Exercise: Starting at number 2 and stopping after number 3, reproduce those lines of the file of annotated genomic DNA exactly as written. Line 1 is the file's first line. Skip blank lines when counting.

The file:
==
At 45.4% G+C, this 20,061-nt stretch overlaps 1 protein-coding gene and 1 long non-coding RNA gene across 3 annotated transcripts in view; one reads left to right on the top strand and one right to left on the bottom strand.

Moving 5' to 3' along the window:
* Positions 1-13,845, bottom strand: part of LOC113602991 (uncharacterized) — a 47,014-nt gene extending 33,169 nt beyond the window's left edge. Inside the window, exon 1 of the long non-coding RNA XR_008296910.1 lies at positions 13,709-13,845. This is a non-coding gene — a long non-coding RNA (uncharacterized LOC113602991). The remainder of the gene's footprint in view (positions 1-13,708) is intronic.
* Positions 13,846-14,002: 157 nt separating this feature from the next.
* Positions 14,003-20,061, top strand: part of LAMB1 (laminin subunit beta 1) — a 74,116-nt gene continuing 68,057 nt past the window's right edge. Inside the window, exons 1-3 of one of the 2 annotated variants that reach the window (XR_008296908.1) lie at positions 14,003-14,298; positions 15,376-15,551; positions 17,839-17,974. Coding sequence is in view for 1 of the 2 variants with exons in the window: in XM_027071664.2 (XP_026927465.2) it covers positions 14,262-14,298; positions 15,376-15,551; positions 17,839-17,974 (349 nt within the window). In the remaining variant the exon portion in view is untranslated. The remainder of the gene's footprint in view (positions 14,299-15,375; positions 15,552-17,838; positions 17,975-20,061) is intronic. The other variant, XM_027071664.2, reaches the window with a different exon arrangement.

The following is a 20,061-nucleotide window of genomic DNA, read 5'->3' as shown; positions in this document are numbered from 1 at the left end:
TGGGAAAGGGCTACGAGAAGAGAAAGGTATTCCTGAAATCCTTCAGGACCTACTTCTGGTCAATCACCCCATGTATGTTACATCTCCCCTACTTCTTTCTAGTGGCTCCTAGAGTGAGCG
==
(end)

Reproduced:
Moving 5' to 3' along the window:
* Positions 1-13,845, bottom strand: part of LOC113602991 (uncharacterized) — a 47,014-nt gene extending 33,169 nt beyond the window's left edge. Inside the window, exon 1 of the long non-coding RNA XR_008296910.1 lies at positions 13,709-13,845. This is a non-coding gene — a long non-coding RNA (uncharacterized LOC113602991). The remainder of the gene's footprint in view (positions 1-13,708) is intronic.